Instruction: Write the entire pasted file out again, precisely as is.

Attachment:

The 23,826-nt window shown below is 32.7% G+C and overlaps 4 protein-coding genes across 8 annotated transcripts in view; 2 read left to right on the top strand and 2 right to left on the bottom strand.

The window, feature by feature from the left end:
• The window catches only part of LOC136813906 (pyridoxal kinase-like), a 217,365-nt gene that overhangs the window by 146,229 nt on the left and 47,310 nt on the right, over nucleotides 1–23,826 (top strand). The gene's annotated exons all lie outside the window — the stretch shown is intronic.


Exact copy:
The 23,826-nt window shown below is 32.7% G+C and overlaps 4 protein-coding genes across 8 annotated transcripts in view; 2 read left to right on the top strand and 2 right to left on the bottom strand.

The window, feature by feature from the left end:
• The window catches only part of LOC136813906 (pyridoxal kinase-like), a 217,365-nt gene that overhangs the window by 146,229 nt on the left and 47,310 nt on the right, over nucleotides 1–23,826 (top strand). The gene's annotated exons all lie outside the window — the stretch shown is intronic.